P Oh yes they will try and acquire you, or like try to make you think it’s a good job to be in the military, or a soldier or something. But I was like – no. Before that I’d never been in a situation under so much pressure – you follow orders, everything is very restricted. I always kept a sketch book, tiny notebooks, smaller than A5 I think. I kept drawing in them and I created a tiny zine when I finished my military service.
A Do you think you experiences in the military service, being aware of the countries politics and military matters, shaped your work in any way?
P I actually think it went the other way. Personally I don’t enjoy politics at all, like I have my opinions but that’s it. In Taiwan, we have lots of political issues with China… I don’t like illustrations on the issues that aren’t so light hearted, with some kind of humour or awkwardness.
A Do you feel that your work is a bit of escapism from the more serious and heavy political issues?
P That’s really nice, I never really thought of it like that – escapism. I feel like illustrations have a nature of tenderness, or settling, but I do like to create an awkwardness or embarrassment. I’m not an outgoing person, or social every day. I prefer to stay alone and create stuff, draw, and listen to music on my own. Every time I need to go out, to meet people or socialise, I get a weird feeling.
A So you find you work is a way of communication with people without that feeling of discomfort?
P Yeah I would say that.
A What is the message you hope people get from your work?
P Oh that’s very simple – I hope it puts a smile on their face. There’s an illustrator called Jean Jullien, I always love his work and I admire his humour. I think that’s what I want when people see my work. His work does sometimes cover more heavy or political subjects, but always from a humorous point of view, meaning people can have their own opinions without being preached to.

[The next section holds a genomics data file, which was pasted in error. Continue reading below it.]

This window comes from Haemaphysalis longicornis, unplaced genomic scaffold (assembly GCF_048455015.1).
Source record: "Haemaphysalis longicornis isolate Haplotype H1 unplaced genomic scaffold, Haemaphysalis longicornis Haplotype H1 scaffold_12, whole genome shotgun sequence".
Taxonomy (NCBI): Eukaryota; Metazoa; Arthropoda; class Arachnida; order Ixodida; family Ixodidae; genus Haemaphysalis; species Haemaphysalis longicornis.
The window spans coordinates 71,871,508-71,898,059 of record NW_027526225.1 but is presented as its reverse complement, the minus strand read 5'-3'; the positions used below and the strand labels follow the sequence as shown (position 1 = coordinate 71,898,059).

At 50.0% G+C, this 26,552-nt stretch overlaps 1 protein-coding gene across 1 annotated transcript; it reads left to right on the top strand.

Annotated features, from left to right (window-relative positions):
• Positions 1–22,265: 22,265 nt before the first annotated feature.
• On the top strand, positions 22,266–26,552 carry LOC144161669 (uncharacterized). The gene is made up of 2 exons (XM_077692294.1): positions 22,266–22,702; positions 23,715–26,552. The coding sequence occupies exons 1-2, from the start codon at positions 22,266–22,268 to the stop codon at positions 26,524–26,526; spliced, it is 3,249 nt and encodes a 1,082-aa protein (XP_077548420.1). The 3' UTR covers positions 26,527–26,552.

A What’s next in terms of your work? Is there anything new you’re thinking of trying?
P Well I’ve been doing some work based on the Francis Bacon exhibition at the Royal Academy. That was amazing, I was amused by the concept of violence in humans, he says we’re like animals. He cannot see the difference between humans and animals. That’s how I understand it. Ive been thinking about it since – I think I can see a similar motion in my work, in how humans are limited by society and rules, how we’re told what to do, and how violence is some sort of attempt at freedom from that.
A What would would you like to offer up as your Who’s Flying the Plane? Hidden gem?
P There’s an illustrator I really admire called Jordan Robertson. It’s a kind of figurative way of representation… I think I like his personal projects about TFL, the London transport system, its not commission, its personal work. I really like the colour use, and the texture. Sometimes it’s really hard to give a still image atmosphere and texture, or energy. I take a lot of inspiration from him.
You can follow Poan Pan on Instagram here.
Interview by Alex Wilson